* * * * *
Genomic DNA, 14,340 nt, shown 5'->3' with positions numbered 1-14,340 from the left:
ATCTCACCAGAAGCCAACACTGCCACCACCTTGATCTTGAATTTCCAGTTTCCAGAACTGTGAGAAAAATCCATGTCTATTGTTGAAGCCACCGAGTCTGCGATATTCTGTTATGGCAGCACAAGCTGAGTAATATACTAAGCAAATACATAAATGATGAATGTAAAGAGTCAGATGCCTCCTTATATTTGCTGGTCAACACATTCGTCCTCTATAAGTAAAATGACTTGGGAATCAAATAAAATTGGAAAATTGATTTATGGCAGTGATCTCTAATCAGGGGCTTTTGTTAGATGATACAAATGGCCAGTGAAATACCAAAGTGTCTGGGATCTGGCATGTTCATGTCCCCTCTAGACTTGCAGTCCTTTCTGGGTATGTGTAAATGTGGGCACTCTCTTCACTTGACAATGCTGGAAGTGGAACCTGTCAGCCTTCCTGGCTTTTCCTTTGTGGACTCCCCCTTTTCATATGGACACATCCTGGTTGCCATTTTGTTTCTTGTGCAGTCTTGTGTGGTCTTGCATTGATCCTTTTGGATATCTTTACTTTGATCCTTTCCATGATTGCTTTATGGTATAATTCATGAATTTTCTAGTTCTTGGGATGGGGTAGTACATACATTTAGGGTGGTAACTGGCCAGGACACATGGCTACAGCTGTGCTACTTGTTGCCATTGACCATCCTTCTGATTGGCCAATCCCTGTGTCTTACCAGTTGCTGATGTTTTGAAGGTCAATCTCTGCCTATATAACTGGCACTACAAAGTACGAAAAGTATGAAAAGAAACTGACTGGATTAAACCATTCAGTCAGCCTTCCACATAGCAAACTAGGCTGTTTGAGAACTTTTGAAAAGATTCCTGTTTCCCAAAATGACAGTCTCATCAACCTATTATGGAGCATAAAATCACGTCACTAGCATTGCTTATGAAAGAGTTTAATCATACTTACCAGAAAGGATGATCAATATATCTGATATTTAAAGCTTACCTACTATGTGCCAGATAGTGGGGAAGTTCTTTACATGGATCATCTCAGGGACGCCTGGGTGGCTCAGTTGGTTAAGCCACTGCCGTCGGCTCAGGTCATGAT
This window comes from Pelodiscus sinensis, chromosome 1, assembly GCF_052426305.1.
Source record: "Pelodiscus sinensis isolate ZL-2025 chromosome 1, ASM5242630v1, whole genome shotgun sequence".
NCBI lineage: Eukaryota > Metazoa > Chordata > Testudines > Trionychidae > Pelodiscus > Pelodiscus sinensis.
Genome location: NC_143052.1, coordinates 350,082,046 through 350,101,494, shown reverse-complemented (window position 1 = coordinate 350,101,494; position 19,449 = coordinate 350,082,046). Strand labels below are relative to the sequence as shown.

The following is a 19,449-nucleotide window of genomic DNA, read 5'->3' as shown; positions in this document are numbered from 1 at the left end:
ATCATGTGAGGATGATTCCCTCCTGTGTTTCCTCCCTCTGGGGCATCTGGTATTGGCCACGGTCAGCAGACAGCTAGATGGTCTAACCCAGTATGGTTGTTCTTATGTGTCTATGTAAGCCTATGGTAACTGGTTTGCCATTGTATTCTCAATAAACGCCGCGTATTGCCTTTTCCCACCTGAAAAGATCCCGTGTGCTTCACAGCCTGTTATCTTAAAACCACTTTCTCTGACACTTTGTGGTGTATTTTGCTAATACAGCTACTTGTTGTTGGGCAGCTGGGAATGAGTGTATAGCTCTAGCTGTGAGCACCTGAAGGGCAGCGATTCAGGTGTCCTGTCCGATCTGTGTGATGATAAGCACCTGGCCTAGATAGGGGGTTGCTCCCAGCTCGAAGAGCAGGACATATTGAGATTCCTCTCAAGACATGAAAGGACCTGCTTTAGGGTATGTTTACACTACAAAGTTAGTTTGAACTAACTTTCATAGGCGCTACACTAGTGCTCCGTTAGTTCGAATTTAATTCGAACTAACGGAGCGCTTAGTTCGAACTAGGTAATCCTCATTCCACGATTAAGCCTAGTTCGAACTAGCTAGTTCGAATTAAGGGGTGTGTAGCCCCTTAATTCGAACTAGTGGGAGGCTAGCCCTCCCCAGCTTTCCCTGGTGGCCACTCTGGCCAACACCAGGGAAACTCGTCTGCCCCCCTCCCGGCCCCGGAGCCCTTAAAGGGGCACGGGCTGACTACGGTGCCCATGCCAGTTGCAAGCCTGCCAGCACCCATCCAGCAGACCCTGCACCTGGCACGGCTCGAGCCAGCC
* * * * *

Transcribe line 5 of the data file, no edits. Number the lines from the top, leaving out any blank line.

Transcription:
NCBI lineage: Eukaryota > Metazoa > Chordata > Testudines > Trionychidae > Pelodiscus > Pelodiscus sinensis.